DS include mental retardation and cardiovascular, The aforementioned ecologies could best be

haematopoietic, musculoskeletal, nervous system, elucidated with molecular methods, which are

and immunological system anomalies. These effects, rarely used in studies with this population group9.

particularly those in the immune system, result in an Fluorescence in situ hybridization (FISH) technique

increased susceptibility to infection 8,12,25


. allows for the visualization, differentiation, and

Numerous oral abnormalities have been described quantification of various oral bacterial species 1,3

in DS individuals including malformations of the small because it combines the accuracy of molecular

palate and maxilla, mouth breathing resulting in genetics with the visual information of microscopy22,23.

dry mouth, fissured tongue and lips, delayed tooth Therefore, this study aimed to assess the salivary

eruption, dental agenesis, low incidence of dental densities of S. mutans, S. sobrinus, and streptococci
and dental caries experience, in a group of DS children
caries, high incidence of periodontal diseases, high
incidence of mucosal ulcers, candidiasis, and acute and adolescents.

necrotizing ulcerative gingivitis, compared with


healthy individuals. Patients with DS also demonstrate
macrologlossia, imbalanced occlusal and soft tissues Material and Methods
forces, open bite, impaired chewing and consequent
difficulty in self-cleansing of teeth5,12,25. Study design and sample characteristics
One of the most prominent oral manifestations in
DS subjects is a low prevalence of dental caries4,8,9,12,13, This cross-sectional study was approved by the
despite exposure to risk factors, such as a cariogenic Human Research Ethics Committee (registry no.
diet, decreased salivary flow, mouth breathing, 383/2011) of the University Hospital, Federal
unbalanced occlusal forces, and poor access to oral University of Juiz de Fora, and written informed
hygiene25,28. Some studies have addressed the etiology consent was obtained from the parents. Additionally,
of this low prevalence of dental caries, but the exact the participants were required to agree with the dental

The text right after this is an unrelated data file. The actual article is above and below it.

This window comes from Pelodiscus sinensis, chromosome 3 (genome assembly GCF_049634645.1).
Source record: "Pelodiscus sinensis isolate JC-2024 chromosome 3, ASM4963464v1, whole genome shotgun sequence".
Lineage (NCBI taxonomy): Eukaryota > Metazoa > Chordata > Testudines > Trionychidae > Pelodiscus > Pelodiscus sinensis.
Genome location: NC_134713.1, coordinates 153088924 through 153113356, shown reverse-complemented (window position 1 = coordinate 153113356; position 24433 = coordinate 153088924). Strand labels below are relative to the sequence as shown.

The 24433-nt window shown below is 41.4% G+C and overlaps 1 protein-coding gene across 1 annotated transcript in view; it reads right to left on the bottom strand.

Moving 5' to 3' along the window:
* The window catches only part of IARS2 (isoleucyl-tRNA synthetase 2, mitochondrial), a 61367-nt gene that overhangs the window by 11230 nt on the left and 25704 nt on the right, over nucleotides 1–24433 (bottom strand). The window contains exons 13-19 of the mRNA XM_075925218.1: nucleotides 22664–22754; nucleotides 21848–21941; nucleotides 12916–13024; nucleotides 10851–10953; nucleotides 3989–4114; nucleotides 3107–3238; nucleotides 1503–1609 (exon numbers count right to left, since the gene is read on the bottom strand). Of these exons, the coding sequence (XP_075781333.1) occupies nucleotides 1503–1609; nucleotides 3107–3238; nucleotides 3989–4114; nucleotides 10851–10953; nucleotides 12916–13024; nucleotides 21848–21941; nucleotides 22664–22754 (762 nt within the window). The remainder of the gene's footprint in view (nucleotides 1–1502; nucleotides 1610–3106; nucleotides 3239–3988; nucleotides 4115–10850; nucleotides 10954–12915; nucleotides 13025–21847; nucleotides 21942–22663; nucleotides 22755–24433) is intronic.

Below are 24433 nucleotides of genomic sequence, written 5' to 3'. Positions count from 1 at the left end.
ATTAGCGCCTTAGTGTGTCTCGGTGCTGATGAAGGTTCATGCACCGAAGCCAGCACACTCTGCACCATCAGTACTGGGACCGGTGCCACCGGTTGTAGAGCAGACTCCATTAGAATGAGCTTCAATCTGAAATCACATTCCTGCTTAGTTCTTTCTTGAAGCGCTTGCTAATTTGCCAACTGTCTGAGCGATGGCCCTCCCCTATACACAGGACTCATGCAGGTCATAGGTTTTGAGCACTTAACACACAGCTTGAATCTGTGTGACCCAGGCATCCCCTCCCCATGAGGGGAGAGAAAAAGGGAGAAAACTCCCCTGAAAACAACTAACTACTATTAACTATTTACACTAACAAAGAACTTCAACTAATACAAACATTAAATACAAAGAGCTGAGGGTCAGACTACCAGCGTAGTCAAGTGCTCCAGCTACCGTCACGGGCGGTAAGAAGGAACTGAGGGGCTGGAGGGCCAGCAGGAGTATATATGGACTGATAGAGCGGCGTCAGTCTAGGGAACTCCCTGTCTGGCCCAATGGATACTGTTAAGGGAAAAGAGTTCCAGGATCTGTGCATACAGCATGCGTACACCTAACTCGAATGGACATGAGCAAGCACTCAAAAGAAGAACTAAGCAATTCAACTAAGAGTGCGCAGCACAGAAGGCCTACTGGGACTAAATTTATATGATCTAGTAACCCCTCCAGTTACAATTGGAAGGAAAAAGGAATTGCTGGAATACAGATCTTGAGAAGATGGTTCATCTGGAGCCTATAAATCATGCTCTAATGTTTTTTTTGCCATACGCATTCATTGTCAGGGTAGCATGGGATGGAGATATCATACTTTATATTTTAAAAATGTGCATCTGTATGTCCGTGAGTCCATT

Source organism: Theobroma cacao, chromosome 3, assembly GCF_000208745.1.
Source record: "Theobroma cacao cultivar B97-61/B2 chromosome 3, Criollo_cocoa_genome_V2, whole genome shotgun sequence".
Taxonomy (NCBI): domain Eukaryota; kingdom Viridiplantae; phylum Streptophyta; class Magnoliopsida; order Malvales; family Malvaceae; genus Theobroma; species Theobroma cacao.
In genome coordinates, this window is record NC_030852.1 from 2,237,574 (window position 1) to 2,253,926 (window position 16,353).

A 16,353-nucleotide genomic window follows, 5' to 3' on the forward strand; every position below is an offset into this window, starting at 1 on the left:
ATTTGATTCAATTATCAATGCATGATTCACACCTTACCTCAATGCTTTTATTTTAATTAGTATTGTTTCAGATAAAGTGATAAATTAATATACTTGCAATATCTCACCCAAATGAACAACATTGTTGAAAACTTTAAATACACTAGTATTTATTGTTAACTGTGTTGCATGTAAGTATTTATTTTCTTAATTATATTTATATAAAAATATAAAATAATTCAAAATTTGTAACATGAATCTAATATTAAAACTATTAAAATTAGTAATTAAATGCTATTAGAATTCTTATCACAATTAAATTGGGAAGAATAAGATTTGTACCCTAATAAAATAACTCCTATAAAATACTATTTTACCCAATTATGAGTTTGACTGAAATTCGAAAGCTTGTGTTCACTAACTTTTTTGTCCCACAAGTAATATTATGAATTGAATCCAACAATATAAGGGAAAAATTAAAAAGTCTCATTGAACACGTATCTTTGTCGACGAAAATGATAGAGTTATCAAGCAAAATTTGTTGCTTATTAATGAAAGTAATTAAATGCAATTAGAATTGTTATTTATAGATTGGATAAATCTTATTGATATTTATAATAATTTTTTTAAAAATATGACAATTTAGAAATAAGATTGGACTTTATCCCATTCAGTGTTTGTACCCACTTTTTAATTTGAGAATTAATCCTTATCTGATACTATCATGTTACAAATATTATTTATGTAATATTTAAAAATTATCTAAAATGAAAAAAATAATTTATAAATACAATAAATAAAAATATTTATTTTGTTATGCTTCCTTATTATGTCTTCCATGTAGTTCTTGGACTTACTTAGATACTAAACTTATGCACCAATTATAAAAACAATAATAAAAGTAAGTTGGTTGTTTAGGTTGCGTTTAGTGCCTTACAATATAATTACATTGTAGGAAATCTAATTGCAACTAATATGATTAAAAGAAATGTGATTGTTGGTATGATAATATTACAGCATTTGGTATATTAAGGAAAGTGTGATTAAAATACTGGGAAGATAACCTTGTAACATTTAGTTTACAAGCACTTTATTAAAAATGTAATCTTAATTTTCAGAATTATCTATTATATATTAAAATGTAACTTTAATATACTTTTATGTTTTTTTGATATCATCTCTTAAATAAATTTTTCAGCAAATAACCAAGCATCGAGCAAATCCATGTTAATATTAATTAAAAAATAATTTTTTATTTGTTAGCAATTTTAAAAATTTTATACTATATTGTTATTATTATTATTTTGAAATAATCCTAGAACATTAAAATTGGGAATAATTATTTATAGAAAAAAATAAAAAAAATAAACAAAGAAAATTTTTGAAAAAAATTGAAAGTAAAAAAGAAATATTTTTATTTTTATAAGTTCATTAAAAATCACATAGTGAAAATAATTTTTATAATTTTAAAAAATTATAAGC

mechanism remains unclear. Some of the hypotheses examination and saliva sampling.
suggested to explain the low prevalence of dental Thirty DS children and adolescents with karyotype-
caries include the following: delayed tooth eruption in confirmed diagnoses, who were attended by the
combination with an altered chronology of eruption; Association of Parents and Friends of the Exceptional,
the high frequency of hypodontia; differences in the formed the DS group (G-DS); 30 children and
composition, pH, and buffering capacity of the saliva adolescents without DS formed the non-Down group
and the salivary flow 8,9,25
, and differences in the (G-ND). They were selected from individuals in the
cariogenic microbiota 7,9,28
. same age group who were enrolled in an educational
Microbial diversity comprises the number of institution in the city of Juiz de Fora, Minas Gerais,
species present (species richness) and the number Brazil. All DS children lived at home with their parents
of individuals of each species (uniformity). The and all attended a part-time school for disabled
knowledge about microbial diversity is important, children. Members of the control group were selected
given that a microbial community may change in terms at random from one of the public schools in Juiz de
of the number of individuals per species in response to Fora. All children in the control group also lived at
changing conditions that favor their growth . 27 home with their parents.
Streptococcus mutans and Streptococcus sobrinus The study was planned with a total of 30 children
are strongly associated with dental caries. However, and adolescents in G-DS and 30 in G-ND, considering

J Appl Oral Sci. 251 2017;25(3):250-7